Accordingly, in order to best understand what steps can be taken to take advantage of estate planning available to clients, as well as further updates regarding changes to the law, or if assistance is needed regarding the administration of an estate, or as a beneficiary thereof, it is important to consult an attorney regarding those specific needs. The Begley Law Group, P.C. is more than willing to discuss these and other matters affecting their clients.
To learn more about Begley Law Group call 1.800.533.7227 or visit www.begleylawgroup.com.
Begley Law Group, P.C.
509 S. Lenola Road, Building 7
Moorestown, NJ 08057
- COMPARISON BETWEEN TRANSFERS TO CHILDREN’S TRUSTS AND TRANSFERS TO INDIVIDUALS
by Thomas D. Begley, Jr., CELA The following chart compares the advantages and disadvantages of an outright transfer of assets and putting assets in a Children’s Trust. Trusts v. Transfers Comparison Issue Children’s Trusts Individuals Look-Back Five Years Five Years Control None None Risk Avoidance Yes No Estate Recovery Maybe No Income Tax Parent Children Gift Tax Maybe Yes Step Up in Basis Yes No Principal Residence Exclusion Yes No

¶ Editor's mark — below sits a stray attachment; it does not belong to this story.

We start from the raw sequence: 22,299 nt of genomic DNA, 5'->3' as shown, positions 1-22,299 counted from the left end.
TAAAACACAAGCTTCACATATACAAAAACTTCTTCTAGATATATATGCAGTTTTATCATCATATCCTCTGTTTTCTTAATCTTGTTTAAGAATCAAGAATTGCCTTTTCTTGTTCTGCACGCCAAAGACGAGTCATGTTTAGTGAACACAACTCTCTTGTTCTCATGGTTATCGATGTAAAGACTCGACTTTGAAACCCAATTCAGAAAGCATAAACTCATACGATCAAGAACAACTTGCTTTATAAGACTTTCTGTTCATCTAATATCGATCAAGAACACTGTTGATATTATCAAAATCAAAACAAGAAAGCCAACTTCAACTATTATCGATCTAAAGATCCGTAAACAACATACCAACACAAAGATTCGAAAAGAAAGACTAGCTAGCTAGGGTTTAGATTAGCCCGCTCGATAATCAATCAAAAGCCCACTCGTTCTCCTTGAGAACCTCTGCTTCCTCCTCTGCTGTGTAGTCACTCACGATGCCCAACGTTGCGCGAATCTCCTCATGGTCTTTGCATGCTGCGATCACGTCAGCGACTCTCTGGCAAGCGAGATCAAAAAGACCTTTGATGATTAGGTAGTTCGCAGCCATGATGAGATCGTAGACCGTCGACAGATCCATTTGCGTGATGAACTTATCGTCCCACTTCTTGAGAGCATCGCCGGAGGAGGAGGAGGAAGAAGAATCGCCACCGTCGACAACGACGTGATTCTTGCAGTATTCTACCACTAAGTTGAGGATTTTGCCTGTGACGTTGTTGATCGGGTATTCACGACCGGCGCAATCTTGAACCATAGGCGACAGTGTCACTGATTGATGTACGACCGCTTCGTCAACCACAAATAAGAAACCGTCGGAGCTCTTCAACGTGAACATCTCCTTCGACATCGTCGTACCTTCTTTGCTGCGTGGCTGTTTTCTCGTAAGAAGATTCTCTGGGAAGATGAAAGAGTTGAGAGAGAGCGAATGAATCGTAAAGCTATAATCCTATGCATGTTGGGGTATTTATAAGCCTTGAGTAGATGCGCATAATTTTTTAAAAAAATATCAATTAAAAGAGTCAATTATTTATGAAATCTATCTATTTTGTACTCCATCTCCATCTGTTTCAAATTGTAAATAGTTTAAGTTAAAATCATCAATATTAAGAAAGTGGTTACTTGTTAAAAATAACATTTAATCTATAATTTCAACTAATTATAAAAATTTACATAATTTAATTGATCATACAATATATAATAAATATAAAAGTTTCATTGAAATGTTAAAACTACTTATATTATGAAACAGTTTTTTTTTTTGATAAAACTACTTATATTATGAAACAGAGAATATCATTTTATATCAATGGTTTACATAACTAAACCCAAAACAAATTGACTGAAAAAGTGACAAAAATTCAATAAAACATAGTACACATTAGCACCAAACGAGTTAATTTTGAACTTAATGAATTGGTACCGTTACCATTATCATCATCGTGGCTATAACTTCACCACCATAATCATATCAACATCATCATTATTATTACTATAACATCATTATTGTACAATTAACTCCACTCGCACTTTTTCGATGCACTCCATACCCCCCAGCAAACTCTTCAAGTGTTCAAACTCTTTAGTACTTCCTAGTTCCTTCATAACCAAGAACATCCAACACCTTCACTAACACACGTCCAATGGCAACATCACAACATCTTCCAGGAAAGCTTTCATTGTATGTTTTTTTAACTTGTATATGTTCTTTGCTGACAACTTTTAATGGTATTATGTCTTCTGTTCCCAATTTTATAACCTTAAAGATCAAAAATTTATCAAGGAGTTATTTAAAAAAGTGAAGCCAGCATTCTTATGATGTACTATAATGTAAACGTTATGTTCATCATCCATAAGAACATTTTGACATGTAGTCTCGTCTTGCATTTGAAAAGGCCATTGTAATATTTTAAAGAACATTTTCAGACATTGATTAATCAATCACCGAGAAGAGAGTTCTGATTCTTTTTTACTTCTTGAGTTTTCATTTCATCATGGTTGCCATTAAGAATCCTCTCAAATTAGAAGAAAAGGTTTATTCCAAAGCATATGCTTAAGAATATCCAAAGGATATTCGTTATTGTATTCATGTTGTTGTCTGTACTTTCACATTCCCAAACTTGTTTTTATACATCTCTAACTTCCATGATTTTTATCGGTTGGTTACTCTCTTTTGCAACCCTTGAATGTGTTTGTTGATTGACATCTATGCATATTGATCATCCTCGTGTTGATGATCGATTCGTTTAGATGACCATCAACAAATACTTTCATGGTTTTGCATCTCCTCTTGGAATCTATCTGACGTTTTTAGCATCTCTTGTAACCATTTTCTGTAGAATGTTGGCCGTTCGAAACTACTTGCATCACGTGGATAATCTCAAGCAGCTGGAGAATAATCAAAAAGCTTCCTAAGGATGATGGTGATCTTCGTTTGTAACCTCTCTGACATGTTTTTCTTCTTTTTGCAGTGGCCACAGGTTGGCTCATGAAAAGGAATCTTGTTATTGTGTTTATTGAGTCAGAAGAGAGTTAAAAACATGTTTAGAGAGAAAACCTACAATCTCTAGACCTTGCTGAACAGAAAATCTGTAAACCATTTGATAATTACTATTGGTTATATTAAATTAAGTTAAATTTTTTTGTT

- FUNDING AND TAX CONSIDERATIONS INVOLVING CHILDREN’S TRUSTS IN MEDICAID PLANNING
by Thomas D. Begley, Jr., CELA Funding Many clients who use Children’s Trusts as part of their Medicaid planning are non-crisis planning clients. They either have an early diagnosis or are elderly but in good health. They are doing advance planning and want a sense of independence. They do not want all of their assets in a trust. Good practice dictates that the lawyer have a discussion with the client and determine how much the client feels should be kept out of the trust to give the client a feeling of comfort. The client should understand that the funds retained [...]